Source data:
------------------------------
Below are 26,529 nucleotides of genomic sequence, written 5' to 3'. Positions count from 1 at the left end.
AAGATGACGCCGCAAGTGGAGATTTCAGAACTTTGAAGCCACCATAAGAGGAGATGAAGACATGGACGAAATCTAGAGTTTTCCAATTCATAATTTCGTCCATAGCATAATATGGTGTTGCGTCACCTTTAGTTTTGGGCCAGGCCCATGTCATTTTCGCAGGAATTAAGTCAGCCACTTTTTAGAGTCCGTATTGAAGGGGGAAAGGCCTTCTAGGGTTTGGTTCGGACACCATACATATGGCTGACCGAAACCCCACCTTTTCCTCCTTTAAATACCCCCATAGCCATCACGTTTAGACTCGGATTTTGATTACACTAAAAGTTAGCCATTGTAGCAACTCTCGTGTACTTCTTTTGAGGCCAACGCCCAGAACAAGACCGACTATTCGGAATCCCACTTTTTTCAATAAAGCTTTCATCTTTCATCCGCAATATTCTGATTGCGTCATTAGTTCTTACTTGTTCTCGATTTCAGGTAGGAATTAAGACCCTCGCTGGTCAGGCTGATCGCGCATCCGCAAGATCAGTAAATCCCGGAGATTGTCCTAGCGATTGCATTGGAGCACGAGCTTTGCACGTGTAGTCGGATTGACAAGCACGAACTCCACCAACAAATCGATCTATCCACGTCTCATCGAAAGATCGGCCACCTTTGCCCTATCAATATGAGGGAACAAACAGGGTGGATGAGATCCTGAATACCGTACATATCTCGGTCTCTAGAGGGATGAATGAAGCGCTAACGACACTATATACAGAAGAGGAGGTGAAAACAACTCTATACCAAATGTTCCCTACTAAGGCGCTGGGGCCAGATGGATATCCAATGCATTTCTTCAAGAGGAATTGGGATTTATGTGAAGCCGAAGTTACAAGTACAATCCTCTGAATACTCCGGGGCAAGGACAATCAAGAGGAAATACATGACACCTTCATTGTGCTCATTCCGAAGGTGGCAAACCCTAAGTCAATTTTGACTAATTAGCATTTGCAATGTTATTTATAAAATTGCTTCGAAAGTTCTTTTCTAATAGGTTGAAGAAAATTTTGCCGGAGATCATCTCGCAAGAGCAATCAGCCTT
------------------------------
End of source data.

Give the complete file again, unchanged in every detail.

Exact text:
Below are 26,529 nucleotides of genomic sequence, written 5' to 3'. Positions count from 1 at the left end.
AAGATGACGCCGCAAGTGGAGATTTCAGAACTTTGAAGCCACCATAAGAGGAGATGAAGACATGGACGAAATCTAGAGTTTTCCAATTCATAATTTCGTCCATAGCATAATATGGTGTTGCGTCACCTTTAGTTTTGGGCCAGGCCCATGTCATTTTCGCAGGAATTAAGTCAGCCACTTTTTAGAGTCCGTATTGAAGGGGGAAAGGCCTTCTAGGGTTTGGTTCGGACACCATACATATGGCTGACCGAAACCCCACCTTTTCCTCCTTTAAATACCCCCATAGCCATCACGTTTAGACTCGGATTTTGATTACACTAAAAGTTAGCCATTGTAGCAACTCTCGTGTACTTCTTTTGAGGCCAACGCCCAGAACAAGACCGACTATTCGGAATCCCACTTTTTTCAATAAAGCTTTCATCTTTCATCCGCAATATTCTGATTGCGTCATTAGTTCTTACTTGTTCTCGATTTCAGGTAGGAATTAAGACCCTCGCTGGTCAGGCTGATCGCGCATCCGCAAGATCAGTAAATCCCGGAGATTGTCCTAGCGATTGCATTGGAGCACGAGCTTTGCACGTGTAGTCGGATTGACAAGCACGAACTCCACCAACAAATCGATCTATCCACGTCTCATCGAAAGATCGGCCACCTTTGCCCTATCAATATGAGGGAACAAACAGGGTGGATGAGATCCTGAATACCGTACATATCTCGGTCTCTAGAGGGATGAATGAAGCGCTAACGACACTATATACAGAAGAGGAGGTGAAAACAACTCTATACCAAATGTTCCCTACTAAGGCGCTGGGGCCAGATGGATATCCAATGCATTTCTTCAAGAGGAATTGGGATTTATGTGAAGCCGAAGTTACAAGTACAATCCTCTGAATACTCCGGGGCAAGGACAATCAAGAGGAAATACATGACACCTTCATTGTGCTCATTCCGAAGGTGGCAAACCCTAAGTCAATTTTGACTAATTAGCATTTGCAATGTTATTTATAAAATTGCTTCGAAAGTTCTTTTCTAATAGGTTGAAGAAAATTTTGCCGGAGATCATCTCGCAAGAGCAATCAGCCTT